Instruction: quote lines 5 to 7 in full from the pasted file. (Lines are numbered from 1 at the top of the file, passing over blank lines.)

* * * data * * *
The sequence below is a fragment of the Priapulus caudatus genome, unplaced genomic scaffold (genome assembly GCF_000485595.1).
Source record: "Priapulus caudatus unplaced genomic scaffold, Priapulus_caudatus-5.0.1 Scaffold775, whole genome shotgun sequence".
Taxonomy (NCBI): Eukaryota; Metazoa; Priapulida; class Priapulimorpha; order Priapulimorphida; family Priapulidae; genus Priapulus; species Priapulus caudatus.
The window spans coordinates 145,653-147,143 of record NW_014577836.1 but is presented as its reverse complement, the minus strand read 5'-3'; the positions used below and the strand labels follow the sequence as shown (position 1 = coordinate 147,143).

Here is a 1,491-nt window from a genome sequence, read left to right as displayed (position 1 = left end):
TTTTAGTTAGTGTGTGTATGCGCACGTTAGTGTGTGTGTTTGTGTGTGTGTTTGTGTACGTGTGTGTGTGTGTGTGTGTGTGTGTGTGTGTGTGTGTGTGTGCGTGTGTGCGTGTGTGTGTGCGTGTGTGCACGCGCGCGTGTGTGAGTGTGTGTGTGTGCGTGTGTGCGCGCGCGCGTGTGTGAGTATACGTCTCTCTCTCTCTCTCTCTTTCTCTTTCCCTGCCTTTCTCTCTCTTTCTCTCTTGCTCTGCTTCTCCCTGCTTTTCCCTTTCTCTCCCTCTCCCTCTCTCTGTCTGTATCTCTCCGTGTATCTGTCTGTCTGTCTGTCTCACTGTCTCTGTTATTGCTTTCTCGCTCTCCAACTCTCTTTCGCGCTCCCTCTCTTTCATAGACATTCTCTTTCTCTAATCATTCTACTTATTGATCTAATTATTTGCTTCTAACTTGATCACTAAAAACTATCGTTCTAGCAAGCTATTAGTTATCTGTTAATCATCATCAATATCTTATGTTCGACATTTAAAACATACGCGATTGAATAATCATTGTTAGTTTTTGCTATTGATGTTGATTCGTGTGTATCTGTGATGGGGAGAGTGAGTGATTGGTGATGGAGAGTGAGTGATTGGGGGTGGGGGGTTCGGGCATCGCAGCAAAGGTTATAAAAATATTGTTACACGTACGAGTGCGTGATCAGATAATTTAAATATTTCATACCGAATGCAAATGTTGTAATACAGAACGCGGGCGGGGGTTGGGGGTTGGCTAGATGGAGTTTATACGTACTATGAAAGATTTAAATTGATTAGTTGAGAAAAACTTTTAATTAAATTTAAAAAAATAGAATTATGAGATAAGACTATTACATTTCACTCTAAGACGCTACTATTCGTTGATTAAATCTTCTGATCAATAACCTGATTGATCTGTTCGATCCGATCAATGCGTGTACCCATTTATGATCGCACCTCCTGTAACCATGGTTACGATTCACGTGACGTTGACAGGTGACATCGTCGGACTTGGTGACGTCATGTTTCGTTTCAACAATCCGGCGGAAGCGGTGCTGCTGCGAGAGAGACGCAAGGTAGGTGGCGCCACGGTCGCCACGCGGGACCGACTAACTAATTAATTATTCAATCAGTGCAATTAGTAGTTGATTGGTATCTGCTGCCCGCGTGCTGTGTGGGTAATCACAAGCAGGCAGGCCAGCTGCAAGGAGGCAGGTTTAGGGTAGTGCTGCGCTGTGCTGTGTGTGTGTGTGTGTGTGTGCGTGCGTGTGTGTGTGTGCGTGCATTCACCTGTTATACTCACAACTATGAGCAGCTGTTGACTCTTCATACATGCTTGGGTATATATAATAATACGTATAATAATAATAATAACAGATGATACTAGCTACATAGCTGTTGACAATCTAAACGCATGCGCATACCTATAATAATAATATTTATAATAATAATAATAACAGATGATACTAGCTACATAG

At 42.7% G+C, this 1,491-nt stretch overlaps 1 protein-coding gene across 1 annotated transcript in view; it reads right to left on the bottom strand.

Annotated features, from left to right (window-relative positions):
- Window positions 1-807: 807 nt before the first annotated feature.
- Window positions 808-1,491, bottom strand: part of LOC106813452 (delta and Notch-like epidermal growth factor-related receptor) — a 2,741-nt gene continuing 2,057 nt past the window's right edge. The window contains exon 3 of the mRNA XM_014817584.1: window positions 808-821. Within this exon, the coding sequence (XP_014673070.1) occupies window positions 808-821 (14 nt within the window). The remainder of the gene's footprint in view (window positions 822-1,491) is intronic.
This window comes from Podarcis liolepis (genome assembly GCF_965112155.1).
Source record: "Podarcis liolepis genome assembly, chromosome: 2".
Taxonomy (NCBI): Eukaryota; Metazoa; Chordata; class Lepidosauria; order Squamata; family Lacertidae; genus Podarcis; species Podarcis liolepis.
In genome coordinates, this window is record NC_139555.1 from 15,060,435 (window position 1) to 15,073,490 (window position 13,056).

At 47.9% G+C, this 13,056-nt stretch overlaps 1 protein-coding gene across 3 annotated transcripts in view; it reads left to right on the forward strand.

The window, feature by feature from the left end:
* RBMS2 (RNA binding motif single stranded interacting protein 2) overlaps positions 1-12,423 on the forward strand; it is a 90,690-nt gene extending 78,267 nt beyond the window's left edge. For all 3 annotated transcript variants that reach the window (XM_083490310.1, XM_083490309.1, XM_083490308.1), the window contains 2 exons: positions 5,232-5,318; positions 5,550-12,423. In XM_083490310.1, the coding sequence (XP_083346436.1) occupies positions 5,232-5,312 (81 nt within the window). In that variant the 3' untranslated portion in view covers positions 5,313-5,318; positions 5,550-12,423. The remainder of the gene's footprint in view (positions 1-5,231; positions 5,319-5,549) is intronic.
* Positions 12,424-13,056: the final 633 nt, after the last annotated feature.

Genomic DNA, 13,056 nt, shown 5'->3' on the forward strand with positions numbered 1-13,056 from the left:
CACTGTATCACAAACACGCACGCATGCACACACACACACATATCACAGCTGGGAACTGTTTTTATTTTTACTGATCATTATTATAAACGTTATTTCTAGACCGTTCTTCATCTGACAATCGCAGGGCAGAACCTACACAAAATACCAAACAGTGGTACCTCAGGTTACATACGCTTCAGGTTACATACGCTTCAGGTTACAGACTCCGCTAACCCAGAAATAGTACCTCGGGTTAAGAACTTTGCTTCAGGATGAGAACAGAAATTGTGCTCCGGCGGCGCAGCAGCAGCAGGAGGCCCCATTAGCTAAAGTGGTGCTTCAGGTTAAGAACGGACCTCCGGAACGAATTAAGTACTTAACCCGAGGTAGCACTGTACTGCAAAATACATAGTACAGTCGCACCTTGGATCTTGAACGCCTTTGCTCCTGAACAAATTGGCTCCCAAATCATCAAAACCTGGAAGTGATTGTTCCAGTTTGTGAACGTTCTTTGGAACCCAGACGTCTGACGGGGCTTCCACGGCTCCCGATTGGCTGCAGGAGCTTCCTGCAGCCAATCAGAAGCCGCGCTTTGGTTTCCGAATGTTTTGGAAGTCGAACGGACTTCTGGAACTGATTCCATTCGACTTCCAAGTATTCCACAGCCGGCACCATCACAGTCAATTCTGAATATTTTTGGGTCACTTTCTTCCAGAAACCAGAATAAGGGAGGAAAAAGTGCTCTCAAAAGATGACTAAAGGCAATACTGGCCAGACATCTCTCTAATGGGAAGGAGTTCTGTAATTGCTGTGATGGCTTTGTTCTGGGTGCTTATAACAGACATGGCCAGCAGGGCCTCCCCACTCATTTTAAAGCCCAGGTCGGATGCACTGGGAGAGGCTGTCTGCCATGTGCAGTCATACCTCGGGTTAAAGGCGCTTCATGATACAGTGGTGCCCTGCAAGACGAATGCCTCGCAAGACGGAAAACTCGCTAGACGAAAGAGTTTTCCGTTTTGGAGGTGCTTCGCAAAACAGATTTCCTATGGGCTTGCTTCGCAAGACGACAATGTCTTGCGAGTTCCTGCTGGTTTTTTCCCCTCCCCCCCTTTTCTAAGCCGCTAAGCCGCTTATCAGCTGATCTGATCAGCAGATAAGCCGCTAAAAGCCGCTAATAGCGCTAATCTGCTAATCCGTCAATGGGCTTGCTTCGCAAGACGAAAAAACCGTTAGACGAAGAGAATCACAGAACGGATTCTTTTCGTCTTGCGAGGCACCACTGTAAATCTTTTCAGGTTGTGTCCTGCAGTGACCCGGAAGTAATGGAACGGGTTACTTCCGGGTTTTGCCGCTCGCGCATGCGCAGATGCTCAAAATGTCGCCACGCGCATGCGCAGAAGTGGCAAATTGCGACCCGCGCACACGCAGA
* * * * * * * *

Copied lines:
Here is a 1,491-nt window from a genome sequence, read left to right as displayed (position 1 = left end):
TTTTAGTTAGTGTGTGTATGCGCACGTTAGTGTGTGTGTTTGTGTGTGTGTTTGTGTACGTGTGTGTGTGTGTGTGTGTGTGTGTGTGTGTGTGTGTGTGTGCGTGTGTGCGTGTGTGTGTGCGTGTGTGCACGCGCGCGTGTGTGAGTGTGTGTGTGTGCGTGTGTGCGCGCGCGCGTGTGTGAGTATACGTCTCTCTCTCTCTCTCTCTTTCTCTTTCCCTGCCTTTCTCTCTCTTTCTCTCTTGCTCTGCTTCTCCCTGCTTTTCCCTTTCTCTCCCTCTCCCTCTCTCTGTCTGTATCTCTCCGTGTATCTGTCTGTCTGTCTGTCTCACTGTCTCTGTTATTGCTTTCTCGCTCTCCAACTCTCTTTCGCGCTCCCTCTCTTTCATAGACATTCTCTTTCTCTAATCATTCTACTTATTGATCTAATTATTTGCTTCTAACTTGATCACTAAAAACTATCGTTCTAGCAAGCTATTAGTTATCTGTTAATCATCATCAATATCTTATGTTCGACATTTAAAACATACGCGATTGAATAATCATTGTTAGTTTTTGCTATTGATGTTGATTCGTGTGTATCTGTGATGGGGAGAGTGAGTGATTGGTGATGGAGAGTGAGTGATTGGGGGTGGGGGGTTCGGGCATCGCAGCAAAGGTTATAAAAATATTGTTACACGTACGAGTGCGTGATCAGATAATTTAAATATTTCATACCGAATGCAAATGTTGTAATACAGAACGCGGGCGGGGGTTGGGGGTTGGCTAGATGGAGTTTATACGTACTATGAAAGATTTAAATTGATTAGTTGAGAAAAACTTTTAATTAAATTTAAAAAAATAGAATTATGAGATAAGACTATTACATTTCACTCTAAGACGCTACTATTCGTTGATTAAATCTTCTGATCAATAACCTGATTGATCTGTTCGATCCGATCAATGCGTGTACCCATTTATGATCGCACCTCCTGTAACCATGGTTACGATTCACGTGACGTTGACAGGTGACATCGTCGGACTTGGTGACGTCATGTTTCGTTTCAACAATCCGGCGGAAGCGGTGCTGCTGCGAGAGAGACGCAAGGTAGGTGGCGCCACGGTCGCCACGCGGGACCGACTAACTAATTAATTATTCAATCAGTGCAATTAGTAGTTGATTGGTATCTGCTGCCCGCGTGCTGTGTGGGTAATCACAAGCAGGCAGGCCAGCTGCAAGGAGGCAGGTTTAGGGTAGTGCTGCGCTGTGCTGTGTGTGTGTGTGTGTGTGTGCGTGCGTGTGTGTGTGTGCGTGCATTCACCTGTTATACTCACAACTATGAGCAGCTGTTGACTCTTCATACATGCTTGGGTATATATAATAATACGTATAATAATAATAATAACAGATGATACTAGCTACATAGCTGTTGACAATCTAAACGCATGCGCATACCTATAATAATAATATTTATAATAATAATAATAACAGATGATACTAGCTACATAG

At 42.7% G+C, this 1,491-nt stretch overlaps 1 protein-coding gene across 1 annotated transcript in view; it reads right to left on the bottom strand.